Tubbs R. Insuring effective antimicrobial therapy: laboratory evaluation. J Am Osteopath Assoc 1977;76(8):617. doi: .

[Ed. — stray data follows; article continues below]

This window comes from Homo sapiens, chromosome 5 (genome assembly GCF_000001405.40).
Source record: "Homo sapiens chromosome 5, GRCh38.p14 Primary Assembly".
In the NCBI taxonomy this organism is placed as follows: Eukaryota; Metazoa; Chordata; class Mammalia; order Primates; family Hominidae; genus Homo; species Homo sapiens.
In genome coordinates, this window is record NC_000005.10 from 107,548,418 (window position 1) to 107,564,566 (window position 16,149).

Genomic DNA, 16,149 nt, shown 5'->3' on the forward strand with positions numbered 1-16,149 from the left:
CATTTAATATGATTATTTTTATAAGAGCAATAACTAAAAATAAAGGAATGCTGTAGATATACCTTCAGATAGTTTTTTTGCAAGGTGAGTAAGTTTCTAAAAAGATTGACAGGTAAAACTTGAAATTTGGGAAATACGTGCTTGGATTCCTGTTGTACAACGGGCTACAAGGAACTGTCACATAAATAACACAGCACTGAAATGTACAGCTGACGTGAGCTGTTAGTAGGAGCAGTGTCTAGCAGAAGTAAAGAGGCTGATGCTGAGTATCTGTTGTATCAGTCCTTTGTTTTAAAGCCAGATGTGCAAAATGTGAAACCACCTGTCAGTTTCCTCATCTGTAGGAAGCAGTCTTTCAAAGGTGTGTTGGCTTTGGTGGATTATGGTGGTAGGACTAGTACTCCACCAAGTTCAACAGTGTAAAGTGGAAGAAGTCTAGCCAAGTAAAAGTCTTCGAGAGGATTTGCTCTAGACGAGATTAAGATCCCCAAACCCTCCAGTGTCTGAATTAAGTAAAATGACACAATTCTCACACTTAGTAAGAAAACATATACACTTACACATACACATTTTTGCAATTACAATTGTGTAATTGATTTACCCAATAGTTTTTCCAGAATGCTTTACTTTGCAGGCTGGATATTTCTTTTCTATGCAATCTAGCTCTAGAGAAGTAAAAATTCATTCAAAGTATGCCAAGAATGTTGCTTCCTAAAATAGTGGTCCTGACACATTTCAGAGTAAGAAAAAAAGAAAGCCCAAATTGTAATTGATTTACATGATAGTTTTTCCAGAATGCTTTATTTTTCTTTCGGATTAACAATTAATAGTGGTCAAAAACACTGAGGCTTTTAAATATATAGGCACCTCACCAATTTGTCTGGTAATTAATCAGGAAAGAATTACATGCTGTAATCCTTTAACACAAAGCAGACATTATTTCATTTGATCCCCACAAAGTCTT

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Specialized tests for the susceptibility of pathogenic microorganisms are not indicated for most clinical infections. Primary attention should be focused on proper collection of representative culture material and subsequent accurate identification of the offending organism. Specific antimicrobial therapy can then be empirically instituted based upon previously known susceptibility patterns. An overview of the broth dilution, agar dilution, and agar (disk) diffusion techniques is presented. The absolute indications for these tests are as follows: (1) infections with gram-negative bacilli; (2) staphylococcal infections; and (3) enterococcal and other group D beta hemolytic streptococcal infections. The following situations are relative indications for susceptibility testing: (1) infections occurring in immunosuppressed hosts; (2) infections that by their location are more susceptible to certain types of antibiotics; and (3) infections that should be treated with a bactericidal rather than a bacteriostatic drug. The rationale and indications for the serum bactericidal test (SBT or Schlichter test) and antibiotic assay techniques are described. The cases reported illustrate appropriate application of the specialized tests for susceptibility.
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